Articles Development Director Deep Dive

Development Director Deep Dive

What a new Development Director needs to do to successfully fundraise in their first few months on the job

Thrown into the Development Director Deep End

What happened: I was asked to be the chair of the parish fundraising committee for our "build a new church" campaign.

Who I am: A member of the parish, middle-aged, no experience doing development or fundraising (beyond selling chocolate bars as a kid for my soccer team).

This is the story of how I tried learning the ropes in the first few months as an "acting" Development Director.

What is a Development Director?

A Development Director is the lead fundraising person for an organization.

He may have a team under him, or may be doing it solo. He is expected to find prospects who may donate, cultivate relationships with them, and ask them for donations to accomplish the mission of the organization, possibly for a specific campaign.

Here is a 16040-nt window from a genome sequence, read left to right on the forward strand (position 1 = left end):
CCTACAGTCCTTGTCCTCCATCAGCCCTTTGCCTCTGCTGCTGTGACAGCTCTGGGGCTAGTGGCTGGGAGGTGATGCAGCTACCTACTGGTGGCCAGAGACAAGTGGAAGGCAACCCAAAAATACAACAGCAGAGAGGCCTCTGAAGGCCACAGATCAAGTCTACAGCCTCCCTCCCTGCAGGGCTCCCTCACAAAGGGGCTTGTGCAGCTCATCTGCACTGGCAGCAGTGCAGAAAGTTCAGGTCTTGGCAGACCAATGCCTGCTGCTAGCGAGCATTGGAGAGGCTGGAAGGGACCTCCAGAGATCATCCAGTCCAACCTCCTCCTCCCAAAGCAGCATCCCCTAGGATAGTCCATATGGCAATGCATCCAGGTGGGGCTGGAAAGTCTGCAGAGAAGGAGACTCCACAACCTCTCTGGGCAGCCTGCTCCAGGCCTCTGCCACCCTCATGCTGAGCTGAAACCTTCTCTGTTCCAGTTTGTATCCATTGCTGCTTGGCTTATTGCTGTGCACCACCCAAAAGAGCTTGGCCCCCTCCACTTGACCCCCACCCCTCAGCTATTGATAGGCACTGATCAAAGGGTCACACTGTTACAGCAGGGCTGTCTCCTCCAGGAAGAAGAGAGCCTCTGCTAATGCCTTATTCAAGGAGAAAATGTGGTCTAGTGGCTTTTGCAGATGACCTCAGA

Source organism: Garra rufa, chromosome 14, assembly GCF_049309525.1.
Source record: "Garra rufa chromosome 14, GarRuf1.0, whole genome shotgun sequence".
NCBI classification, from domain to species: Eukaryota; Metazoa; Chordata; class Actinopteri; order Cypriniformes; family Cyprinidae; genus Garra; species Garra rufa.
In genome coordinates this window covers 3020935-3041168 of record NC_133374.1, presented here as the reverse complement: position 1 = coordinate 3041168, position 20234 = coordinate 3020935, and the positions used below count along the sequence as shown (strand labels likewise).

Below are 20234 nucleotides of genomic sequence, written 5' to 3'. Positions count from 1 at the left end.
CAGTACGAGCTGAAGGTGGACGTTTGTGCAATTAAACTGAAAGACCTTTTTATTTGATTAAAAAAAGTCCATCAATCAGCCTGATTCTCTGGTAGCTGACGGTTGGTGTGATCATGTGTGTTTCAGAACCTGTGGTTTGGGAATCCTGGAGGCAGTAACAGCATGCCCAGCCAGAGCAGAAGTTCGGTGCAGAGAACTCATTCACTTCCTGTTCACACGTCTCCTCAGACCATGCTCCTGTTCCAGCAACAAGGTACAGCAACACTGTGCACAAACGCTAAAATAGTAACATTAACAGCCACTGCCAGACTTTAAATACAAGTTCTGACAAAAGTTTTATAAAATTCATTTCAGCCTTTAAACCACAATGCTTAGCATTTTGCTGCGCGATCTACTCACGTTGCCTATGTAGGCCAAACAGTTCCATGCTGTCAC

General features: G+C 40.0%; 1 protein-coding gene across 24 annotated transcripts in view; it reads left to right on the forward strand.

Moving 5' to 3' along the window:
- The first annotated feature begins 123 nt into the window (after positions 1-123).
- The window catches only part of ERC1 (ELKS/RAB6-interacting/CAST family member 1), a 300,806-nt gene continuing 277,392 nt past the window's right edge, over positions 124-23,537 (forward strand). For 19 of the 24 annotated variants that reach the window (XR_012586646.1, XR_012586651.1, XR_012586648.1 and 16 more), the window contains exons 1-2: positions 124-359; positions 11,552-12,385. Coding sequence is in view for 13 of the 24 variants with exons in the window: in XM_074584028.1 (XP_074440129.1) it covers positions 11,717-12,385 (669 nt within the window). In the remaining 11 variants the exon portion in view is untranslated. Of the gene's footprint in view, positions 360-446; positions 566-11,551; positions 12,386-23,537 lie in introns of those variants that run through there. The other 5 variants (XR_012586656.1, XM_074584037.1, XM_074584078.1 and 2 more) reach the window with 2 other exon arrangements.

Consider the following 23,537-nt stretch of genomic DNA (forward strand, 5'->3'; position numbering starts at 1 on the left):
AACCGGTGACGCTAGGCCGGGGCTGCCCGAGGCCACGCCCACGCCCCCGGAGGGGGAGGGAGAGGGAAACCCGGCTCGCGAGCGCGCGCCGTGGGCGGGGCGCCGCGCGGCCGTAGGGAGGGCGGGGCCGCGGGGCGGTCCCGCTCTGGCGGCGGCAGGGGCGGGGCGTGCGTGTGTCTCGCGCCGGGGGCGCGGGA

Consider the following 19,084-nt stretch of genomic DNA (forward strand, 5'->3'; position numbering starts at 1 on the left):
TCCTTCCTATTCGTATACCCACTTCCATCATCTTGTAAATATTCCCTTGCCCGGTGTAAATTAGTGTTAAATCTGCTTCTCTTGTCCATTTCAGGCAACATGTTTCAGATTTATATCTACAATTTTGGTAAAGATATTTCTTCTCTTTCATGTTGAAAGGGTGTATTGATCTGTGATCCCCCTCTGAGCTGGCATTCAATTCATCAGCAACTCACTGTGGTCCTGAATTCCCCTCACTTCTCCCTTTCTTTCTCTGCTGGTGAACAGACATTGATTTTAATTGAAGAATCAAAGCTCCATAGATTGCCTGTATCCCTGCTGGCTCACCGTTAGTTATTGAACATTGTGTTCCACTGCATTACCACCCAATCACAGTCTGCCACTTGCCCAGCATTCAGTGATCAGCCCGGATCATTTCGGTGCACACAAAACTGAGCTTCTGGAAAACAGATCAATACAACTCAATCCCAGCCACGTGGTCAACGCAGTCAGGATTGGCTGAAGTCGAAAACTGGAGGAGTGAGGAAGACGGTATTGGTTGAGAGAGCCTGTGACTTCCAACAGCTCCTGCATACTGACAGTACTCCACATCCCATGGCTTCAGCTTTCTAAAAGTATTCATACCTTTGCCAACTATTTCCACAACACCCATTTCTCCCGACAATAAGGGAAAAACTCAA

A campaign is a single project with some purpose. Mine was to build a new church, since we were outgrowing our current one. 

What are the Goals of the Organization?

When taking on a new role as Development Director, you want to learn what the mission of the organization as a whole is. 

Usually this is written somewhere, or people at the organization can tell you in their own words.

You want to then tie the specific campaign into this larger mission. Doing so will help you understand the "why" behind asking prospects to donate and will demonstrate the noble purpose of the organization (assuming it has a noble purpose; if not, then find another place to work!).

For my church, the organization's mission is to Evangelize the area for Christ. This is the mission in essence of any Christian church.

But the specific campaign is to build a new church. Why are we doing that? (Ask questions, dig deeper.)

The practical motivation is, we've run out of room in the current church. Mass attendance each weekend bursts at the seams, and people are starting to go to other parishes, because there's no room in the inn at our church.

But the deeper motivation, tied to the parish's mission, is that there's a spiritual need for the faithful that our parish is meeting, but we have hit our spatial limit and need to expand to accommodate everyone who God is calling to join and grow at our parish.